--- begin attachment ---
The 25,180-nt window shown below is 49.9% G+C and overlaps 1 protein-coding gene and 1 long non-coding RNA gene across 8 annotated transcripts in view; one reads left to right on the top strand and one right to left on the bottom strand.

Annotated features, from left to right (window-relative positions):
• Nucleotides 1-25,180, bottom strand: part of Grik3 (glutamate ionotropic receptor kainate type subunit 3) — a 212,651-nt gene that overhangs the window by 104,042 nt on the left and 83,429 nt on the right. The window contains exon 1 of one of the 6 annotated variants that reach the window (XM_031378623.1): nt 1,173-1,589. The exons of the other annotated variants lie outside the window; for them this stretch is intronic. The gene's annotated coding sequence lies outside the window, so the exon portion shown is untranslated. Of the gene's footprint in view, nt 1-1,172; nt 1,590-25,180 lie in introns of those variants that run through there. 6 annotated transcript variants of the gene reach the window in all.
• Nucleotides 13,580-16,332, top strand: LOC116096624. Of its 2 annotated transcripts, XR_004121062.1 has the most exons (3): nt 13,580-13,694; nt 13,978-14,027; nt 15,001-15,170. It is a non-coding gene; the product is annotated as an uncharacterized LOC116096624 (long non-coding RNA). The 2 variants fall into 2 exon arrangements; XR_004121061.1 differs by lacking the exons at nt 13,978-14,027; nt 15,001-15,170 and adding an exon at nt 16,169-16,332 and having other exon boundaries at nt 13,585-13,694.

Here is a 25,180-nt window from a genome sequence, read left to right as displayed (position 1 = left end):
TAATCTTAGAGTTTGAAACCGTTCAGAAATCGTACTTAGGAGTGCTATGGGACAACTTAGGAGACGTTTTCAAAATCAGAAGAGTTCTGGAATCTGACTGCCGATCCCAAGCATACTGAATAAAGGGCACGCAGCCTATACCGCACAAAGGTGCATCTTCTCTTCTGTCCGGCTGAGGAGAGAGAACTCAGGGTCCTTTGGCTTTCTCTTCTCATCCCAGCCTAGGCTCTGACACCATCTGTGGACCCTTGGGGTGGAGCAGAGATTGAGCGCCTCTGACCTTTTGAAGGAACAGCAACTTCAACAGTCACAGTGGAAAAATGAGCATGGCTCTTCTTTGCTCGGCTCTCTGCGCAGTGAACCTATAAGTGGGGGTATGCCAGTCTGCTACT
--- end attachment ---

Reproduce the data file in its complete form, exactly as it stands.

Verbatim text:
The 25,180-nt window shown below is 49.9% G+C and overlaps 1 protein-coding gene and 1 long non-coding RNA gene across 8 annotated transcripts in view; one reads left to right on the top strand and one right to left on the bottom strand.

Annotated features, from left to right (window-relative positions):
• Nucleotides 1-25,180, bottom strand: part of Grik3 (glutamate ionotropic receptor kainate type subunit 3) — a 212,651-nt gene that overhangs the window by 104,042 nt on the left and 83,429 nt on the right. The window contains exon 1 of one of the 6 annotated variants that reach the window (XM_031378623.1): nt 1,173-1,589. The exons of the other annotated variants lie outside the window; for them this stretch is intronic. The gene's annotated coding sequence lies outside the window, so the exon portion shown is untranslated. Of the gene's footprint in view, nt 1-1,172; nt 1,590-25,180 lie in introns of those variants that run through there. 6 annotated transcript variants of the gene reach the window in all.
• Nucleotides 13,580-16,332, top strand: LOC116096624. Of its 2 annotated transcripts, XR_004121062.1 has the most exons (3): nt 13,580-13,694; nt 13,978-14,027; nt 15,001-15,170. It is a non-coding gene; the product is annotated as an uncharacterized LOC116096624 (long non-coding RNA). The 2 variants fall into 2 exon arrangements; XR_004121061.1 differs by lacking the exons at nt 13,978-14,027; nt 15,001-15,170 and adding an exon at nt 16,169-16,332 and having other exon boundaries at nt 13,585-13,694.

Here is a 25,180-nt window from a genome sequence, read left to right as displayed (position 1 = left end):
TAATCTTAGAGTTTGAAACCGTTCAGAAATCGTACTTAGGAGTGCTATGGGACAACTTAGGAGACGTTTTCAAAATCAGAAGAGTTCTGGAATCTGACTGCCGATCCCAAGCATACTGAATAAAGGGCACGCAGCCTATACCGCACAAAGGTGCATCTTCTCTTCTGTCCGGCTGAGGAGAGAGAACTCAGGGTCCTTTGGCTTTCTCTTCTCATCCCAGCCTAGGCTCTGACACCATCTGTGGACCCTTGGGGTGGAGCAGAGATTGAGCGCCTCTGACCTTTTGAAGGAACAGCAACTTCAACAGTCACAGTGGAAAAATGAGCATGGCTCTTCTTTGCTCGGCTCTCTGCGCAGTGAACCTATAAGTGGGGGTATGCCAGTCTGCTACT